Why Sanders' plan could face challenges
With the understanding of how Bernie Sanders views the program and would resolve its shortcomings, let's now, briefly, examine some of the challenges he might face implementing this plan if elected as the 46th president of the United States.
First of all, Sanders would need help from Congress, which is far from guaranteed. Although Democrats possess a majority in the House of Representatives, they're currently in the minority in the Senate. Without any form of supermajority or bipartisan support, passing amendments to Social Security in the upper house of Congress could prove challenging.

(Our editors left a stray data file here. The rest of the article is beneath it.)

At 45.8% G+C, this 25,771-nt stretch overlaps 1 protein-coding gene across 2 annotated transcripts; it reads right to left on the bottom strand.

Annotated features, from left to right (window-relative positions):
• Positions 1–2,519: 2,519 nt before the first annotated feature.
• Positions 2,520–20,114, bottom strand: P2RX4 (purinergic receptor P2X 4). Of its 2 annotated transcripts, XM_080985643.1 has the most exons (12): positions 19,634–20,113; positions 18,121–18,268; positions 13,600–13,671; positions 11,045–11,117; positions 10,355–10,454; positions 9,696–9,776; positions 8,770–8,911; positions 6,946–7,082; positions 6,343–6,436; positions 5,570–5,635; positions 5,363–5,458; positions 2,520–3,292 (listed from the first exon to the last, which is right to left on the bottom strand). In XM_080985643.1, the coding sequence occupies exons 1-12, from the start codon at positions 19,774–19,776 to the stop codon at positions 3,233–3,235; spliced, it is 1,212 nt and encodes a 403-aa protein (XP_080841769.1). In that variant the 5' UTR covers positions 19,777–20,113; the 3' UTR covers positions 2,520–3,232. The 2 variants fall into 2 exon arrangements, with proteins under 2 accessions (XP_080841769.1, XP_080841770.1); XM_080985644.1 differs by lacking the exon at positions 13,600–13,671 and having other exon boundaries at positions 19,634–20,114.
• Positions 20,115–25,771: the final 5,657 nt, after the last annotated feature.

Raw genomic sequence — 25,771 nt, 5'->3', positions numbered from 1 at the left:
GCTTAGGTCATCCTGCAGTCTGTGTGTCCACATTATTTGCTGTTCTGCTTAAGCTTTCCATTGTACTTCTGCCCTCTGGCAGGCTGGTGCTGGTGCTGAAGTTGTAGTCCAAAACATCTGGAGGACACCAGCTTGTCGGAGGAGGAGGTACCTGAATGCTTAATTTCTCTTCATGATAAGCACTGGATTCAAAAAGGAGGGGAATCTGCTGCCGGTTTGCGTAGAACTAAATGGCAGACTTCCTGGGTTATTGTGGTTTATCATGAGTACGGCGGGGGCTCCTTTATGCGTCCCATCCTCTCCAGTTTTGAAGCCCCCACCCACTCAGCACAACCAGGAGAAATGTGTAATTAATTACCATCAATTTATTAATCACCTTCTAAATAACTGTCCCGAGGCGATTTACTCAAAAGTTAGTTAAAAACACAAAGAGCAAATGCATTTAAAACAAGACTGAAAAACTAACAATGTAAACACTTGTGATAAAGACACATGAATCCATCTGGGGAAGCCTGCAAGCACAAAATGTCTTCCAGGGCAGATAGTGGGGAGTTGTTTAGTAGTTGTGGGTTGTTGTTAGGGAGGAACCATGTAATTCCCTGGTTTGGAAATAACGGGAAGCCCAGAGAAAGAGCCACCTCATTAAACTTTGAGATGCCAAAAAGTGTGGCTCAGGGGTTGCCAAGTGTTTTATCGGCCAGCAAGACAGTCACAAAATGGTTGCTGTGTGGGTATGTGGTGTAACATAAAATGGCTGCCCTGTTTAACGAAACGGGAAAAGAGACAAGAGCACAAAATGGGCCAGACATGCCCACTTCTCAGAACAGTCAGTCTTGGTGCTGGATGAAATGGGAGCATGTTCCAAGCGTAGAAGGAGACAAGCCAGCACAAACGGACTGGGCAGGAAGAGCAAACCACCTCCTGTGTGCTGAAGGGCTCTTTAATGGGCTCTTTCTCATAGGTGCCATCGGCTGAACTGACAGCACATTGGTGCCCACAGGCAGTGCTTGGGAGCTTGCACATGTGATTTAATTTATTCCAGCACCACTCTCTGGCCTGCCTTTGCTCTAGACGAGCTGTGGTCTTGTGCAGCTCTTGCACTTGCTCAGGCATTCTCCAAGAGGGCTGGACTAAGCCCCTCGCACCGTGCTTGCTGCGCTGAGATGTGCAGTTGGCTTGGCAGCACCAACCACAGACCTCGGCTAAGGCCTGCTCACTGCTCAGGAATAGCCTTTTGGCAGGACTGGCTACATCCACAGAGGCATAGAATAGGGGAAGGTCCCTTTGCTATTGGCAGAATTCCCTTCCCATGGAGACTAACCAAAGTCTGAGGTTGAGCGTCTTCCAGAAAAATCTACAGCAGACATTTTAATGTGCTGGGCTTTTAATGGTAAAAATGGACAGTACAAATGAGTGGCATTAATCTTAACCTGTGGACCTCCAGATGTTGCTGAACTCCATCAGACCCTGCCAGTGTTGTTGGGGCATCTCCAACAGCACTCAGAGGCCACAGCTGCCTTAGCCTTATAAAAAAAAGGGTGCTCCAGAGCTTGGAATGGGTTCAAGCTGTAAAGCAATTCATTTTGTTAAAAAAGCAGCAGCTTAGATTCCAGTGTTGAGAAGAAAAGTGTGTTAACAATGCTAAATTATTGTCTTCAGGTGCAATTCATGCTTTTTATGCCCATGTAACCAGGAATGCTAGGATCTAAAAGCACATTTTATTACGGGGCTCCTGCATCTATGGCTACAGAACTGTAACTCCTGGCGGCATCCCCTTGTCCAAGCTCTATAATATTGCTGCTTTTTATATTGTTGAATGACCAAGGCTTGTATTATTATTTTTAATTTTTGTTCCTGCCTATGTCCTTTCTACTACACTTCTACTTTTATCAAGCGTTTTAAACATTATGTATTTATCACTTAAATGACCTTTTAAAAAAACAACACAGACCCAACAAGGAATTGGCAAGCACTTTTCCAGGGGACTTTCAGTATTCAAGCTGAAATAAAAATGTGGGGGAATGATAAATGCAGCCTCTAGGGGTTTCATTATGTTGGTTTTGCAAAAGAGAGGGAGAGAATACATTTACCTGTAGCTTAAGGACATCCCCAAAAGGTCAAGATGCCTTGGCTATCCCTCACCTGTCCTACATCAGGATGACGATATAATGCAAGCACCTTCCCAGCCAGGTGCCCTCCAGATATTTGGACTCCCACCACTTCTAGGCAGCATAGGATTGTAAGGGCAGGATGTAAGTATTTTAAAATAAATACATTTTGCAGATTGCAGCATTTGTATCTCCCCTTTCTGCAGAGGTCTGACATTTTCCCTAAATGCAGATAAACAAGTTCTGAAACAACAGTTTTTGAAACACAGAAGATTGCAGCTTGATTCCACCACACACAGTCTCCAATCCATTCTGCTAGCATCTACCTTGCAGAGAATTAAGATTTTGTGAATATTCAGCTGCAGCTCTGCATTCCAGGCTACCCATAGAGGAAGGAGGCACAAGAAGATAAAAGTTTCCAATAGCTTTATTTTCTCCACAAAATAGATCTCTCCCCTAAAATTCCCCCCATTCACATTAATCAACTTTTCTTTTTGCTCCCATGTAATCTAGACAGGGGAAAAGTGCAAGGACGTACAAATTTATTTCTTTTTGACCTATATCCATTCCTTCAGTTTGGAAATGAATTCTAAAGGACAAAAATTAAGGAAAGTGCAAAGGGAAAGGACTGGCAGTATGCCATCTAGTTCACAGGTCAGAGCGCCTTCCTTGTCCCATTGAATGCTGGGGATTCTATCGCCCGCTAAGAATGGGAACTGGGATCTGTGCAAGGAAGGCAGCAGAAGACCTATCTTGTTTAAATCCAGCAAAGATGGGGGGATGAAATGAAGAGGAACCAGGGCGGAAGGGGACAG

Another concern Sanders could run into is the long-term outlook for his proposal. On the bright side, Sanders' push for higher taxation on the wealthy would provide an immediate influx of revenue into Social Security, thereby extending the date the program is expected to exhaust its asset reserves by decades.
However, Sanders' unwillingness to examine any suggestions from his opposition ignores a number of other worrisome trends, such as declining birth rates, lower net-immigration levels, and rising longevity rates, which may be best dealt with by reducing long-term outlays from Social Security.
Obviously, we're still early in the election season and there are numerous issues left to be discussed. But with Sanders looking to be one of the top options for the Democratic ticket at the moment, it pays to know how he'd tackle this important issue.